GPO publications

External video
Official Presidential Photograph
printed by GPO
American Artifacts: Government Printing Office (29:47), C‑SPAN[16]
  • Cumulative Copyright Catalogs
  • Medical and Surgical History of the War of the Rebellion (1870–88)
  • Official Records of the American Civil War
  • US Congressional Serial Set
  • United States. Adjutant-General's Office. Military Information Division (1901). Publication, Issue 33. WASHINGTON: G.P.O. Retrieved February 19, 2011. (Document (United States. War Dept.))(Original from Harvard University)
  • United States. Adjutant-General's Office. Military Information Division, p (1901). Publications, Issues 33-34. p. 528. Retrieved 1 April 2013. 
  • United States. Adjutant-General's Office. Military Information Division, Stephen L'H. Slocum, Carl Reichmann, Adna Romanga Chaffee (1901). Reports on military operations in South Africa and China. July, 1901. WASHINGTON:  (Issue 33 of Publication (United States. Adjutant-General's Office. Military Information Division) Issue 143 of Document, United States War Dept Issue 33 of Publication, United States Adjutant-General's Office)
  • Stephan L'H. Slocum, Carl Reichmann, Adna Romanza Chaffee, United States. Adjutant-General's Office. Military Information Division (1901). Reports on military operations in South Africa and China. WASHINGTON: G.P.O. p. 600. Retrieved February 19, 2011. (Issue 143 of Document (United States. War Dept.))(Original from the New York Public Library)
  • United States. Bureau of Foreign Commerce, United States. Dept. of Commerce and Labor. Bureau of Statistics, United States. Bureau of Manufactures (1904). Commercial relations of the United States with foreign countries during the years ..., Volume 2. WASHINGTON: G.P.O. Retrieved June 28, 2010. (Original from Harvard University)
  • United States. Bureau of Foreign Commerce (1891). Reports from the consuls of the United States, Issues 124–127. WASHINGTON: G.P.O. Retrieved July 17, 2011. (Original from the University of California)
  • United States. War Dept (1899). Annual Reports of the War Department, Volume 1, Part 2; Volume 1, Part 4. U.S. Government Printing Office. Retrieved 24 April 2014. 
  • United States. Office of Education (1901). Report of the Federal Security Agency: Office of Education, Volume 2. U.S. Government Printing Office. Retrieved 24 April 2014.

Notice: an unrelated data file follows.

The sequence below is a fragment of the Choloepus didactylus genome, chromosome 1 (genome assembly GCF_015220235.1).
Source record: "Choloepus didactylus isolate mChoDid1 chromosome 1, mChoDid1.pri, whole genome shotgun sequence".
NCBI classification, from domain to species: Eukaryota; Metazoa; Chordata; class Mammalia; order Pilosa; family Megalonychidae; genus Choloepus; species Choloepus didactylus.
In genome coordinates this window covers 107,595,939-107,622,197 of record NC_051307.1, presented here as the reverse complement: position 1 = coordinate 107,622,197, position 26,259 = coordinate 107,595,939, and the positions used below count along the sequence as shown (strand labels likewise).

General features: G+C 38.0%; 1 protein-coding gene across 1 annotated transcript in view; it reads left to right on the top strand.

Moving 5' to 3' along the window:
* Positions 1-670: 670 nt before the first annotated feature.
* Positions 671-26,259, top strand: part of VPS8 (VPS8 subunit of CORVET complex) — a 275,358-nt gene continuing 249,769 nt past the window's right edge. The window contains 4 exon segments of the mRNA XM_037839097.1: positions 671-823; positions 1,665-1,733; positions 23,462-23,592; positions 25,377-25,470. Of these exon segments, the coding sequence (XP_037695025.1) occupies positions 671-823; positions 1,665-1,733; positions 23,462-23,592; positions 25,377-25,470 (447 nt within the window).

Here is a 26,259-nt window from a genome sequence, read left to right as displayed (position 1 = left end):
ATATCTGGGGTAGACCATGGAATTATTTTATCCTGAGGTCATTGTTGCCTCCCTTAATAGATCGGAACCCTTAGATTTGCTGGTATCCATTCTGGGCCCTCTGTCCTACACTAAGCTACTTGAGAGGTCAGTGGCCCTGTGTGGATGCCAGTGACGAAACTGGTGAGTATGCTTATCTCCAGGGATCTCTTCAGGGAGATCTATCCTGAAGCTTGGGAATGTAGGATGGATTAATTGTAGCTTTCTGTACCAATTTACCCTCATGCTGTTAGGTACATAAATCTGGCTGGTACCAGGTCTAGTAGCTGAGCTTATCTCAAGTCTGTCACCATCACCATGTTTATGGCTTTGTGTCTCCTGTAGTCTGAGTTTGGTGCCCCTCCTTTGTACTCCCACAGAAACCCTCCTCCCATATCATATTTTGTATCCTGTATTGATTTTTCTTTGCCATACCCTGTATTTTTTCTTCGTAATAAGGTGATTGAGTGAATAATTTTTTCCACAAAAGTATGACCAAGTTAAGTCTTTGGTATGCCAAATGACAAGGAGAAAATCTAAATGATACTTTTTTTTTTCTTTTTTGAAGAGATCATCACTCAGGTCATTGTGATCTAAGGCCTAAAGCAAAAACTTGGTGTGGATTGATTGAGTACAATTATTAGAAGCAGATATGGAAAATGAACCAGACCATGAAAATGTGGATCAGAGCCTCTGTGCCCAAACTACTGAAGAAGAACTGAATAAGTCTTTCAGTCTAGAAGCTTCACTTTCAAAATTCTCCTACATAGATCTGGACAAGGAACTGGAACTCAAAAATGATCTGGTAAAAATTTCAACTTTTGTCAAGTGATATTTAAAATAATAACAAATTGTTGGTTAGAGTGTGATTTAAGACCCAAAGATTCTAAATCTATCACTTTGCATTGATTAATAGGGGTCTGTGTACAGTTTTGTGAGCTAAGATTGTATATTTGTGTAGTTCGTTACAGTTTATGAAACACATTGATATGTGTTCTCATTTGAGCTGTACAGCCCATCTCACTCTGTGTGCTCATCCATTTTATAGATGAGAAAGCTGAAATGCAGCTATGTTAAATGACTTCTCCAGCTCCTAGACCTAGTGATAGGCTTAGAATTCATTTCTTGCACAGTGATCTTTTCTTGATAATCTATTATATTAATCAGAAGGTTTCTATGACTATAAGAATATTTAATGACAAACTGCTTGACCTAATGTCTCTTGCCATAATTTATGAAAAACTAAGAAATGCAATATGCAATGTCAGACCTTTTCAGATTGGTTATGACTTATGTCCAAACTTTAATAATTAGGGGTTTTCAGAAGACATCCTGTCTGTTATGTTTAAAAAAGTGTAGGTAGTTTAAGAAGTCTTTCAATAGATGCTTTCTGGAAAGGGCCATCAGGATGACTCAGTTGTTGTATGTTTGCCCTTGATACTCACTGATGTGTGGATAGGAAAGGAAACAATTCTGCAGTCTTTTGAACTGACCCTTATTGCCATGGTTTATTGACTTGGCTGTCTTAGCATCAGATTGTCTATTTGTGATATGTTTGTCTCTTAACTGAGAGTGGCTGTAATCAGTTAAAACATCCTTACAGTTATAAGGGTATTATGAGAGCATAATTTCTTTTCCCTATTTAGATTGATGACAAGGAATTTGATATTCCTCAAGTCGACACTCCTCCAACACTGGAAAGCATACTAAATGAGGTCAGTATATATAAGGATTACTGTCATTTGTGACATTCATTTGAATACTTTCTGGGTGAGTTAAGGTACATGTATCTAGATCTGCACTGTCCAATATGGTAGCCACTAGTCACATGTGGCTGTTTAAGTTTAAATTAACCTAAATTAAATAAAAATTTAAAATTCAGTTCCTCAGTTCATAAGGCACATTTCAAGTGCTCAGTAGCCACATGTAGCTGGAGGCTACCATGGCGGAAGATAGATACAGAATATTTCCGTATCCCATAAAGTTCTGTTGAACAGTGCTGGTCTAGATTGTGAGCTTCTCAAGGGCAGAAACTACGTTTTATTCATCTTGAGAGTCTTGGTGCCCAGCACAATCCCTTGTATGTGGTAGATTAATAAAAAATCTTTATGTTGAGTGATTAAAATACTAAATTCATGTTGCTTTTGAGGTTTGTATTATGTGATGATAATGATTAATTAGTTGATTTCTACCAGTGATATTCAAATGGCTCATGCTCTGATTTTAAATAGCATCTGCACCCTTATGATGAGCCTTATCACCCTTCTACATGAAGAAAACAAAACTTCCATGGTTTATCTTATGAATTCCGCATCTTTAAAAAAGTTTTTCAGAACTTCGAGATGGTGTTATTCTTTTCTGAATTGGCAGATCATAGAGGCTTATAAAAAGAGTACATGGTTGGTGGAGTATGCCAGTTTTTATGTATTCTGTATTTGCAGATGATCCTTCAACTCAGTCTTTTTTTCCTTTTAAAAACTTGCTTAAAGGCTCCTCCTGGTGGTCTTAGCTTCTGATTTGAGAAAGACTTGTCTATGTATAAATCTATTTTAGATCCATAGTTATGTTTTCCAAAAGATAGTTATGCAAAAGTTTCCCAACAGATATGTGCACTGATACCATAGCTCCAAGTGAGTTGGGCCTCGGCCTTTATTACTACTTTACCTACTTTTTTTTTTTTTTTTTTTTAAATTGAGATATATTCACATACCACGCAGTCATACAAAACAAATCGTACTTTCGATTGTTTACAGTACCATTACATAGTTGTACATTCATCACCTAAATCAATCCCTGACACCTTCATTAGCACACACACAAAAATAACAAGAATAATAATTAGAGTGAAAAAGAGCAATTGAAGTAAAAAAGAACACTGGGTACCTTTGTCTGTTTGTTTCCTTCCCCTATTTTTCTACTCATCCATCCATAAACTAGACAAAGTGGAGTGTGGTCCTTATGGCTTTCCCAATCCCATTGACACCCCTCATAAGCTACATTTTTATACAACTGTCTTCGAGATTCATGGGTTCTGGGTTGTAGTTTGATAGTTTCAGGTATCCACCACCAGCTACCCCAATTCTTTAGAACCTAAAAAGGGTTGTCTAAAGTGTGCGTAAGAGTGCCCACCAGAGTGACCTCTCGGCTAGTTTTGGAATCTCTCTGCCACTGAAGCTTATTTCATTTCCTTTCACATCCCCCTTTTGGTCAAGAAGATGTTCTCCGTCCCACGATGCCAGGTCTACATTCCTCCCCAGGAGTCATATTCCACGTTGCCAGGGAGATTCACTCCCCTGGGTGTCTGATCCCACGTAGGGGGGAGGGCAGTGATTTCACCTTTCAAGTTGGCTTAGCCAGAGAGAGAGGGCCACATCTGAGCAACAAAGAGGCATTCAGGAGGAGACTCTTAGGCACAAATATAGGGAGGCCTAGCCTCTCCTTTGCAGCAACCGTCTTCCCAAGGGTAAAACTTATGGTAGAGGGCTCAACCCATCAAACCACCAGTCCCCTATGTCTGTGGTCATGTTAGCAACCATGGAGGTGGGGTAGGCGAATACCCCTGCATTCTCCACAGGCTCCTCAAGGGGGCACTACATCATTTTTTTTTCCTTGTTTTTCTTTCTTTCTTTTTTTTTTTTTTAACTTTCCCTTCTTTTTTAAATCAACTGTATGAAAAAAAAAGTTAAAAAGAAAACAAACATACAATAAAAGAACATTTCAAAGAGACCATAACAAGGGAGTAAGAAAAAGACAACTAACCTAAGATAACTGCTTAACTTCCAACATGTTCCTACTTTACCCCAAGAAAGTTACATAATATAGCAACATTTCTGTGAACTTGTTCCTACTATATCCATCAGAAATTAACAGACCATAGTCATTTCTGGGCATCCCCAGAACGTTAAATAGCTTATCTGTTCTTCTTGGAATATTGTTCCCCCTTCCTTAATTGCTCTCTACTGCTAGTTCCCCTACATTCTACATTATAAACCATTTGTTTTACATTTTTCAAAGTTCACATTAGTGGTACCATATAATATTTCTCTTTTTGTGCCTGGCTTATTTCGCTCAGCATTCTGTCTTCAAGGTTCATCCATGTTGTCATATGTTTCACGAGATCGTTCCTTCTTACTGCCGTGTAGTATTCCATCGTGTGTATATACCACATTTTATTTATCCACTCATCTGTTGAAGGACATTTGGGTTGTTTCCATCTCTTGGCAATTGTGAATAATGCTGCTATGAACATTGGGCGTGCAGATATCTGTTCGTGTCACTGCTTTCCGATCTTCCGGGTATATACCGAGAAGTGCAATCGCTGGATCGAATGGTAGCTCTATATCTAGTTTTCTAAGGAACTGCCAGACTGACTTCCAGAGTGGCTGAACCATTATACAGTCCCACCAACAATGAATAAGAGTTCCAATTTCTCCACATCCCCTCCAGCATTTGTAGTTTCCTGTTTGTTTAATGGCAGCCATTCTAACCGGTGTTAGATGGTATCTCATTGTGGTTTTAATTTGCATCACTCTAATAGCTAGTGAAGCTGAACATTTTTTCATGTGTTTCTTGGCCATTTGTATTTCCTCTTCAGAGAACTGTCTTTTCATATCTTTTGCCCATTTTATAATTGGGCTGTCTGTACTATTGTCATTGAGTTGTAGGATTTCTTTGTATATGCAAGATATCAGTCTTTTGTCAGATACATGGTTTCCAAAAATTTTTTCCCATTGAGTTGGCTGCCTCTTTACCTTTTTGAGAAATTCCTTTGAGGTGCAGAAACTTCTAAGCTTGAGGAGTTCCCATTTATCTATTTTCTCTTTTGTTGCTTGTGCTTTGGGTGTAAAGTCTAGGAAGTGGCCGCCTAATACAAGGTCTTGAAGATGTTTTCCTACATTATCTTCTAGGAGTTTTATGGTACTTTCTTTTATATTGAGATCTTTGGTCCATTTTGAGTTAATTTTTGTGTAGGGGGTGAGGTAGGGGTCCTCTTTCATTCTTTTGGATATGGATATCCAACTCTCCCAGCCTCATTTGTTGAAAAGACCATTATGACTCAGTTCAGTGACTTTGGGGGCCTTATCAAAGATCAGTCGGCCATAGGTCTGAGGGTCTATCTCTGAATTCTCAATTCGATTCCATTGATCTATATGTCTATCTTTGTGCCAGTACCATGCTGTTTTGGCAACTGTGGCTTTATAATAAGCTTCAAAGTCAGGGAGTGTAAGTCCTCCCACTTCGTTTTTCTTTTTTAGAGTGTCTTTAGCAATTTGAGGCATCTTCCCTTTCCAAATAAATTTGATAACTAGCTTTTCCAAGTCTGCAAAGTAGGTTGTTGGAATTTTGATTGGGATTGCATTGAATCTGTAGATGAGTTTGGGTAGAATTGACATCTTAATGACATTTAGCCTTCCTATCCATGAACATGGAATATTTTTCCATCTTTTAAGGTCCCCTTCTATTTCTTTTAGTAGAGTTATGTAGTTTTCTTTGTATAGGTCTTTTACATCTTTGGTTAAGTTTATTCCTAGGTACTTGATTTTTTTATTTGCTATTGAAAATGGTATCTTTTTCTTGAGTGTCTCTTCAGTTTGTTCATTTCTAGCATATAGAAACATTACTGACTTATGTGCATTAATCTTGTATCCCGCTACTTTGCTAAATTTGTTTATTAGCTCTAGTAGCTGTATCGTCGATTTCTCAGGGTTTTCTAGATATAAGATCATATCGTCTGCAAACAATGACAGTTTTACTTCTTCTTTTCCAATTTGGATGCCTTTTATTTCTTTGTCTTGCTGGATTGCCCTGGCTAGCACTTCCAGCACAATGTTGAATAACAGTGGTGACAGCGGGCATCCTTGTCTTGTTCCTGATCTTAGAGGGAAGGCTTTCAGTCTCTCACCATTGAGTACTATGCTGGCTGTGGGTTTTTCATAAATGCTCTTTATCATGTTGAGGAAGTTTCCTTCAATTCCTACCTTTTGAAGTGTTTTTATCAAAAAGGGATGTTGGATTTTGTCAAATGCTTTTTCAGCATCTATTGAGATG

• Philippines. Gobernador-General, Philippines. Governor (1919). Report of the Governor General of the Philippine Islands to the Secretary of War. U.S. Government Printing Office. Retrieved 24 April 2014. 
  • Chen, Da (1923). Chinese Migrations, with Special Reference to Labor Conditions. Volume 340 of Bulletin of the United States Bureau of Labor Statistics, Volume 85, Issue 19 of House Documents. U.S. Government Printing Office. Retrieved 24 April 2014. 

GPO's Style Manual

GPO publishes the United States Style Manual.[17] Among the venerable series are Foreign Relations of the United States for the Department of State (since 1861), Statistical Abstract of the United States for the Census Bureau (since 1878), and Public Papers of the President, covering the administrations of Presidents Herbert Hoover onward (except Franklin D. Roosevelt, whose papers were privately printed).

GPO Police

Security for GPO facilities is provided by the Government Printing Office Police.[18] The force is part of the GPO’s Physical Security Group and in 2003 had 53 officers.[19] Officers are appointed under Title 44 USC § 317 by the Public Printer (or his delegate) to serve as "special policemen". Their duty is to "protect persons and property in premises and adjacent areas occupied by or under the control of the Government Printing Office". Officers are authorized to bear and use arms in the performance of their duties, make arrests for violations of federal and state law, (and that of Washington, DC) and enforce the regulations of the Public Printer, including requiring the removal from GPO premises of individuals who violate such regulations. Officers have concurrent jurisdiction with the law enforcement agencies where the premises are located.[20]

See also

References

  1. ^ a b c d e f Rein, Lisa (January 25, 2012), "U.S. printing office shrinks with round of buyouts",  
  2. ^ a b "Federal Eye". The Washington Post. 
  3. ^ GPO.gov
  4. ^ GPO History
  5. ^ Highbeam.com
  6. ^ BUBL.ac.uk
  7. ^ GPO.gov
  8. ^ "Presidential Nominations Sent to the Senate, 4/19/10". Retrieved August 11, 2010. 
  9. ^ SacBee.com
  10. ^ GPO's E-Passport Factsheet
  11. ^ a b Bill Gertz, GPO profits go to bonuses and trips, Washington Times, March 27, 2008
  12. ^ Bill Gertz, Outsourced passport work scrutinized, Washington Times, March 26, 2008
  13. ^ Confronting Digital Age Head-On, Washington Post, March 13, 2006
  14. ^ Bill Gertz, Outsourced passports netting govt. profits, risking national security, Washington Times, March 26, 2008
  15. ^ "GPO's backup plant on storm-prone Gulf". Washington Times. Retrieved January 18, 2010. 
  16. ^ "American Artifacts: Government Printing Office".  
  17. ^ "GPO Style Manual". United States Government Printing Office. April 16, 2009. Retrieved August 9, 2009. 
  18. ^ "GPO Uniformed Police". Website of the Government Printing Office. Government Printing Office. Retrieved 18 April 2014. 
  19. ^ "Review of Potential Merger of the Library of Congress Police and/or the Government Printing Office Police with the U.S. Capitol Police".  
  20. ^ 44 U.S.C. § 317

Further reading

  • 100 GPO Years, 1861–1961: A History of United States Public Printing. Washington, DC: Government Printing Office, 2010.

External links

  • GPO Website
  • United States House and Senate Committee Hearings and Publications in the LOUISiana Digital Library
  • National Federation of Advanced Information Services